SGS in the Press
SGS Member Dr. Sadak Honored
November 18, 2016 - Contributed By: SGS Member Dr. Constance Coogle
SGS Member Dr. T. Sadak and colleagues have received a SPRINGER PUBLISHING COMPANY Geriatric/Gerontological Nursing Award for a Distinguished Single research manuscript addressing Geriatric/Gerontological Nursing.
This award is made to a gerontological nurse researcher for a single published work which in the opinion of the reviewers reflects outstanding scholarship with the use of a comprehensive methodology to study a particular gerontological nursing problem, the results of which have the potential to improve the care of older adults.
The award was presented at the Nursing Care of Older Adults Interest Group Meeting at the Gerontological Society of America meeting in New Orleans on November 18th by Sheri Sussman Editorial at Springer Publishing Company.
J Appl Gerontol. 2016 Jul 5. pii: 0733464816657472. [Epub ahead of print]
Managing Your Loved One's Health: Development of a New Care Management Measure for Dementia Family Caregivers.
Sadak T, Wright J, Borson S.
US News & World Report
Rx for Seniors' Health: Upbeat View, Less Stress
August 3, 2016 - Contributed By: SGS Member Jennifer Bellingtier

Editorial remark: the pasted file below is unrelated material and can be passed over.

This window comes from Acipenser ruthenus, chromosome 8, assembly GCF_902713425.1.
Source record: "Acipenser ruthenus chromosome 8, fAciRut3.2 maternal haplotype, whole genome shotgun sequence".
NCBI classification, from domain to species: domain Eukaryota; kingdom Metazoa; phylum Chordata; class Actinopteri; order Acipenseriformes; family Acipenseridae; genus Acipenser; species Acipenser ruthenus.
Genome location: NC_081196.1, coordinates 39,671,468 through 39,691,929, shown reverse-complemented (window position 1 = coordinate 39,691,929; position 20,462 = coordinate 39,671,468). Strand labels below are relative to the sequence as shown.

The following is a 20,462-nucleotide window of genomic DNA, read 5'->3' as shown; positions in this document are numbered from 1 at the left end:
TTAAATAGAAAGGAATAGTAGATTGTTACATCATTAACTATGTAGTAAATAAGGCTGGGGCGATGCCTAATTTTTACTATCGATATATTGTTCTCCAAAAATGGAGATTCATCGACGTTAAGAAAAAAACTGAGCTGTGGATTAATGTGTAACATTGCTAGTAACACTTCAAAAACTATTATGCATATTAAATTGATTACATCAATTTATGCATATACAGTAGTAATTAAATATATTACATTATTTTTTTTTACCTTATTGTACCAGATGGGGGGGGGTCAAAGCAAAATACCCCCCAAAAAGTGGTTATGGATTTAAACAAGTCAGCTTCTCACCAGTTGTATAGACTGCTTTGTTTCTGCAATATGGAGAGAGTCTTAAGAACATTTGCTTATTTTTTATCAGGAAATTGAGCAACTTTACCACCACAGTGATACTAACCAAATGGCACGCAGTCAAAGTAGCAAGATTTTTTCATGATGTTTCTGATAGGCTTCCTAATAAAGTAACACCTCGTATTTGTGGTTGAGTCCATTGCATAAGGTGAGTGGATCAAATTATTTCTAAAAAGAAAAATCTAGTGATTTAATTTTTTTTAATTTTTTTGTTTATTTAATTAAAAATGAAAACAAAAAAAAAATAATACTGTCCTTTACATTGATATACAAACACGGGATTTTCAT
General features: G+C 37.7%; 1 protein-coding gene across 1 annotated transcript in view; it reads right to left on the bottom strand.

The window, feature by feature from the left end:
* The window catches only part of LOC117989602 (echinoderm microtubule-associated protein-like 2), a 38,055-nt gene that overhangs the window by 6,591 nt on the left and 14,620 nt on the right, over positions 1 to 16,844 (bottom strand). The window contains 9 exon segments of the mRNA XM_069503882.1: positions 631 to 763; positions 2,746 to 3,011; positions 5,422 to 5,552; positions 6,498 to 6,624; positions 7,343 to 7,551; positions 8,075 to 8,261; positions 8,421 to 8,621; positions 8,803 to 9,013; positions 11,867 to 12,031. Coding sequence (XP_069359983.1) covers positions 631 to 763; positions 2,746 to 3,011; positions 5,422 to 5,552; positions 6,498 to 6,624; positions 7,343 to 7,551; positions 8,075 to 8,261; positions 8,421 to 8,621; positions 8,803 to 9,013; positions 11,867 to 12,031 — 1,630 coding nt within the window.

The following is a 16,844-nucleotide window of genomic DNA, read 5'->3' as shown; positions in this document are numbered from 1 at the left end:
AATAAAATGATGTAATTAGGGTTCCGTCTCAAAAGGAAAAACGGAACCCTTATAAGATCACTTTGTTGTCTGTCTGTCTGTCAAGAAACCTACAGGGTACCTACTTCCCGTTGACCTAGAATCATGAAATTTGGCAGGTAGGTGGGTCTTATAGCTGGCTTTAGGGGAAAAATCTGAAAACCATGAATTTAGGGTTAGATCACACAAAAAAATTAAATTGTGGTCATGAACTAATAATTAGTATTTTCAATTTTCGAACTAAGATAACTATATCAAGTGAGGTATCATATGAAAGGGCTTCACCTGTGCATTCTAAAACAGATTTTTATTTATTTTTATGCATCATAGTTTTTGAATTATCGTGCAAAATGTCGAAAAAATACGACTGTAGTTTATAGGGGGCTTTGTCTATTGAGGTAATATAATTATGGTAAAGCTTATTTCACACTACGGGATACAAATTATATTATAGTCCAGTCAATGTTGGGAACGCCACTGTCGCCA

A positive attitude about aging can help seniors cope with stress, a small study suggests.
"We found that people in the study who had more positive attitudes toward aging were more resilient in response to stress — meaning that there wasn't a significant increase in negative emotions," study author Jennifer Bellingtier, a Ph.D. student at North Carolina State University, said in a university news release.
Caregiving as a Public Health Issue: Framing Policy Discussions
April, 2015 - By Dr. Candace L. Kemp
Industrialized nations, Canada included, face potential care crises brought about by decreasing fertility rates, increasing longevity and changing patterns of work, family life and migration. Predicted shortages of caregivers alongside the challenges of caregiving…
Major Stress Helps You Weather Smaller Stress
November 19, 2015 - Contributed By: SGS Member Jennifer Bellingtier
A new study from North Carolina State University has found that experiencing a major stressful event may actually make older adults more resilient to fluctuations of minor day-to-day stress. A team led by Jennifer Bellingtier, Ph.D. candidate at NC State, evaluated daily questionnaires filled out by 43 adults between the ages of 60 and 96…
AARP – Public Policy Institute
Major Stress Helps You Weather Smaller Stress
November 24, 2015 - Contributed By: SGS Member Dr. Turner Goins
Article by: R. Turner Goins, Western Carolina University; Marc B. Schure, Ph.D., Julie Crowder, RN, MSN, CCM, Dave Baldridge, and William Benson, International Association for Indigenous Aging; Nancy Aldrich, Health Benefits ABCs, LLC.
The rapidly growing number of older American Indians and Alaska Natives warrants the attention of researchers, policy makers, and service providers. This report uses American Community Survey data to provide a national overview of the sociodemographic characteristics of this growing population.
Gendron, White and Welleford: Words Matter – Ageist Language is Harmful
October 24, 2015 - Contributed By: SGS Member Dr. Constance L. Coogle